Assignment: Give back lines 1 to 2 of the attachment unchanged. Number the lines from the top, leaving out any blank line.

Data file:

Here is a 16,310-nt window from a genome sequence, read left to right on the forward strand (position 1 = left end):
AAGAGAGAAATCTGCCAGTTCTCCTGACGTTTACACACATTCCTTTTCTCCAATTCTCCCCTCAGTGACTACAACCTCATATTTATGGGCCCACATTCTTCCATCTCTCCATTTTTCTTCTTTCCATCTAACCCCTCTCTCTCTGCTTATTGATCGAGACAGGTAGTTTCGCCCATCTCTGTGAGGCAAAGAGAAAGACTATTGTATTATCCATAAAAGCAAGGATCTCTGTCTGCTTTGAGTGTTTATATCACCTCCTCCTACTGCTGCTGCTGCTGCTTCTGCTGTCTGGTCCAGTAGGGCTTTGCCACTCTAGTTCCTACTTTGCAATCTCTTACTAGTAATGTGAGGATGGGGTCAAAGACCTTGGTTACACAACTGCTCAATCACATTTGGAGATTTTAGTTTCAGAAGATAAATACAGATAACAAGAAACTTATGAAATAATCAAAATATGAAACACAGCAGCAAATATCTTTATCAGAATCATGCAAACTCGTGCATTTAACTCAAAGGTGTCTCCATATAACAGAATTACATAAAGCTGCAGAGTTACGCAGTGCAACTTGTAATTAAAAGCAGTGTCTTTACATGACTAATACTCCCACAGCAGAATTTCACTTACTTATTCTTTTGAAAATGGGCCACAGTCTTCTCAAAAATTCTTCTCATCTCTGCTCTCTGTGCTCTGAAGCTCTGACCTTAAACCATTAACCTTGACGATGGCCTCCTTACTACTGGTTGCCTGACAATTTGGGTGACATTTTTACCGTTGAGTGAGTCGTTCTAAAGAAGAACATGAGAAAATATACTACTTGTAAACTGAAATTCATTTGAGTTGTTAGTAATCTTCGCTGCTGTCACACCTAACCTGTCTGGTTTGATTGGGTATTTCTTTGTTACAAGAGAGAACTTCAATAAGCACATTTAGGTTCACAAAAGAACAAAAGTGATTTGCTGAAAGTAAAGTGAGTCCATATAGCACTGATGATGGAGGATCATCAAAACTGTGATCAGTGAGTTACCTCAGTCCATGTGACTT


Here is a 16,310-nt window from a genome sequence, read left to right on the forward strand (position 1 = left end):
AAGAGAGAAATCTGCCAGTTCTCCTGACGTTTACACACATTCCTTTTCTCCAATTCTCCCCTCAGTGACTACAACCTCATATTTATGGGCCCACATTCTTCCATCTCTCCATTTTTCTTCTTTCCATCTAACCCCTCTCTCTCTGCTTATTGATCGAGACAGGTAGTTTCGCCCATCTCTGTGAGGCAAAGAGAAAGACTATTGTATTATCCATAAAAGCAAGGATCTCTGTCTGCTTTGAGTGTTTATATCACCTCCTCCTACTGCTGCTGCTGCTGCTTCTGCTGTCTGGTCCAGTAGGGCTTTGCCACTCTAGTTCCTACTTTGCAATCTCTTACTAGTAATGTGAGGATGGGGTCAAAGACCTTGGTTACACAACTGCTCAATCACATTTGGAGATTTTAGTTTCAGAAGATAAATACAGATAACAAGAAACTTATGAAATAATCAAAATATGAAACACAGCAGCAAATATCTTTATCAGAATCATGCAAACTCGTGCATTTAACTCAAAGGTGTCTCCATATAACAGAATTACATAAAGCTGCAGAGTTACGCAGTGCAACTTGTAATTAAAAGCAGTGTCTTTACATGACTAATACTCCCACAGCAGAATTTCACTTACTTATTCTTTTGAAAATGGGCCACAGTCTTCTCAAAAATTCTTCTCATCTCTGCTCTCTGTGCTCTGAAGCTCTGACCTTAAACCATTAACCTTGACGATGGCCTCCTTACTACTGGTTGCCTGACAATTTGGGTGACATTTTTACCGTTGAGTGAGTCGTTCTAAAGAAGAACATGAGAAAATATACTACTTGTAAACTGAAATTCATTTGAGTTGTTAGTAATCTTCGCTGCTGTCACACCTAACCTGTCTGGTTTGATTGGGTATTTCTTTGTTACAAGAGAGAACTTCAATAAGCACATTTAGGTTCACAAAAGAACAAAAGTGATTTGCTGAAAGTAAAGTGAGTCCATATAGCACTGATGATGGAGGATCATCAAAACTGTGATCAGTGAGTTACCTCAGTCCATGTGACTT